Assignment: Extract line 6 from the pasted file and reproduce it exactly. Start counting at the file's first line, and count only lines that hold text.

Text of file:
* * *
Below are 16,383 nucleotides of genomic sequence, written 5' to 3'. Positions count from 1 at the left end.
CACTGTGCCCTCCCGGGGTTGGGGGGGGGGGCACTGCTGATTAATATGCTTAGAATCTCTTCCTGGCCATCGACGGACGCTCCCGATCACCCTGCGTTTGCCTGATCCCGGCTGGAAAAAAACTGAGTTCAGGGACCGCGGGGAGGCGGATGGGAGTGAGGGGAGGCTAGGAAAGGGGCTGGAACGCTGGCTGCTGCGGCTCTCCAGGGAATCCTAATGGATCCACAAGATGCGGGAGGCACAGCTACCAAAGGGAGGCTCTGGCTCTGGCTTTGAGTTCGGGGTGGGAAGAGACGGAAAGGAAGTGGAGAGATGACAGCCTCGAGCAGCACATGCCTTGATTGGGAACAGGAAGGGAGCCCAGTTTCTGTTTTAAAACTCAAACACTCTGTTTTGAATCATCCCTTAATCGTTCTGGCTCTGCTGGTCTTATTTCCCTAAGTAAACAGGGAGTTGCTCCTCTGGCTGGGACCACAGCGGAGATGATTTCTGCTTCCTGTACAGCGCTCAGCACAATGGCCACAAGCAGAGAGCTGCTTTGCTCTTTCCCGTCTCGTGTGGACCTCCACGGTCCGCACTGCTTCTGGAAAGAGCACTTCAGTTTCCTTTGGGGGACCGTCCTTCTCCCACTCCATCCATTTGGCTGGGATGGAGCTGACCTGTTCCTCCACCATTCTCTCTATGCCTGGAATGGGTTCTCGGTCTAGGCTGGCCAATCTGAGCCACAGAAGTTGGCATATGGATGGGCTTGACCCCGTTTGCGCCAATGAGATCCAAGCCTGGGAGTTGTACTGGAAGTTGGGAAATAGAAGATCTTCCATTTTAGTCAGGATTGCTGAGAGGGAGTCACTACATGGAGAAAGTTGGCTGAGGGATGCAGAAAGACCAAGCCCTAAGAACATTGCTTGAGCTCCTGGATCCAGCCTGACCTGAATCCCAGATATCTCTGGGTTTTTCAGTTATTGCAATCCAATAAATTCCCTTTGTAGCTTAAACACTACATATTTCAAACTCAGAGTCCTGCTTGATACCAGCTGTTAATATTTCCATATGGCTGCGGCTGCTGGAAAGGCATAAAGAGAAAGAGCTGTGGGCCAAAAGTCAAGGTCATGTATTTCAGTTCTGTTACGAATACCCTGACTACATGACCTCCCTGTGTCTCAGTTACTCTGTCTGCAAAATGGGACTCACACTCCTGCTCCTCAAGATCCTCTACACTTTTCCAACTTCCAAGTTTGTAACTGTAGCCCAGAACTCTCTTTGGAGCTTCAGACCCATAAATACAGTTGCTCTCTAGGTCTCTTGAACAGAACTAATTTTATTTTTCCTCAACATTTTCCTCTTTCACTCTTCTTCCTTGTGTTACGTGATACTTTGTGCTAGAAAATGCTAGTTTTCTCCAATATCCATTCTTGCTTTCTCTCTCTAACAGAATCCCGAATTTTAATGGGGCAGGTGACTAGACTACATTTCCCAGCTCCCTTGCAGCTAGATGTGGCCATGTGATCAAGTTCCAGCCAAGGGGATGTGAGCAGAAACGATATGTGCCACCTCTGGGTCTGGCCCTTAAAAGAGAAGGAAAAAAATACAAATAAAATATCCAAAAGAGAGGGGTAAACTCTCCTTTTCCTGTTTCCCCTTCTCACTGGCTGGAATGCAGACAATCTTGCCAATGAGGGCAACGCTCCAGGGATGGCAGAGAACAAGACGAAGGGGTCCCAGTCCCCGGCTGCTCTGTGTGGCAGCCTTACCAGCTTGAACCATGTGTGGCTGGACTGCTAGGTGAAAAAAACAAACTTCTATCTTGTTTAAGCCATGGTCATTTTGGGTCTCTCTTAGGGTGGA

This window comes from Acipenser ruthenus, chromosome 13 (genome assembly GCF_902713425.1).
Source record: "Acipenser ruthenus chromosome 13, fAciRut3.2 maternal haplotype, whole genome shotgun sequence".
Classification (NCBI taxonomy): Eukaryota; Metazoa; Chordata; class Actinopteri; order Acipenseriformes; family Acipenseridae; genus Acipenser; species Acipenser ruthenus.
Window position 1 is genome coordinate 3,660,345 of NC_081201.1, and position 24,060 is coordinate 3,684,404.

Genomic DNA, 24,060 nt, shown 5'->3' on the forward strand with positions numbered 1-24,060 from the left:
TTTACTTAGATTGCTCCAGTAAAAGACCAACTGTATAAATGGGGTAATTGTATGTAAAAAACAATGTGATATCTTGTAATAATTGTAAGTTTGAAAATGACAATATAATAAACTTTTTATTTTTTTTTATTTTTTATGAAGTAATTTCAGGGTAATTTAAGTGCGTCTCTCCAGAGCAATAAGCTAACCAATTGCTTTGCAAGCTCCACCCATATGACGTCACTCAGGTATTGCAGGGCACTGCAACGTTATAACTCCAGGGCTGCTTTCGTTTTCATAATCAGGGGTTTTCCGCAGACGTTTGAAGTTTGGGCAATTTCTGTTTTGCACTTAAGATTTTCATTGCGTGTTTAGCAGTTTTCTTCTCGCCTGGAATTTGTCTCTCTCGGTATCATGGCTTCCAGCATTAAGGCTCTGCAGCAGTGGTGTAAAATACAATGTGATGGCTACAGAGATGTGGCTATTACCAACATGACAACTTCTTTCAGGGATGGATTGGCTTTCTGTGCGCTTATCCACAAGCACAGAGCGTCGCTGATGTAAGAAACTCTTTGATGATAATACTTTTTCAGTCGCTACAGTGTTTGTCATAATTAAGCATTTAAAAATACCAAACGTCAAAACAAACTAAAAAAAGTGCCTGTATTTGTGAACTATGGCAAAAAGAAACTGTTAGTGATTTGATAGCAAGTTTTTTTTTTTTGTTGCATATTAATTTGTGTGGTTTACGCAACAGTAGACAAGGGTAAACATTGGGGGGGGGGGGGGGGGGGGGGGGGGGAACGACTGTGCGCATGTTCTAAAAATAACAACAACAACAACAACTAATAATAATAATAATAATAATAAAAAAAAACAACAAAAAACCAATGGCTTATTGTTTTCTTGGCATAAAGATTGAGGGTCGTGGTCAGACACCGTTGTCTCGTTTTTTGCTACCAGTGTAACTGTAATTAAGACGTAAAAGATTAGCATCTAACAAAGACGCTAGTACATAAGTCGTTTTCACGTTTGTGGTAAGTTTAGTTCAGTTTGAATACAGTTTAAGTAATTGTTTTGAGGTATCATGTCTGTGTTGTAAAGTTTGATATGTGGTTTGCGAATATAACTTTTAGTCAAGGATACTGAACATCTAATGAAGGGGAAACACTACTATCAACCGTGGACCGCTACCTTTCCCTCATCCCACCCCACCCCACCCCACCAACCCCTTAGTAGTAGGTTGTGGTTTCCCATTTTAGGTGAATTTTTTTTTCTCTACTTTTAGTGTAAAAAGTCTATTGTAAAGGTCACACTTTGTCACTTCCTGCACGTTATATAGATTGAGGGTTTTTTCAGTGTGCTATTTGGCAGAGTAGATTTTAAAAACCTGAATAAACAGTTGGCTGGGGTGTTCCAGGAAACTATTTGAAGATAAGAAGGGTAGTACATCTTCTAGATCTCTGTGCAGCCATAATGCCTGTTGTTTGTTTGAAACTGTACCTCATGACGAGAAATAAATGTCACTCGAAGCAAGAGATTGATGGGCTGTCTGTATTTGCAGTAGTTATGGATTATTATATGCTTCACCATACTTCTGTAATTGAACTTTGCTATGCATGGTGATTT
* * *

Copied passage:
Window position 1 is genome coordinate 3,660,345 of NC_081201.1, and position 24,060 is coordinate 3,684,404.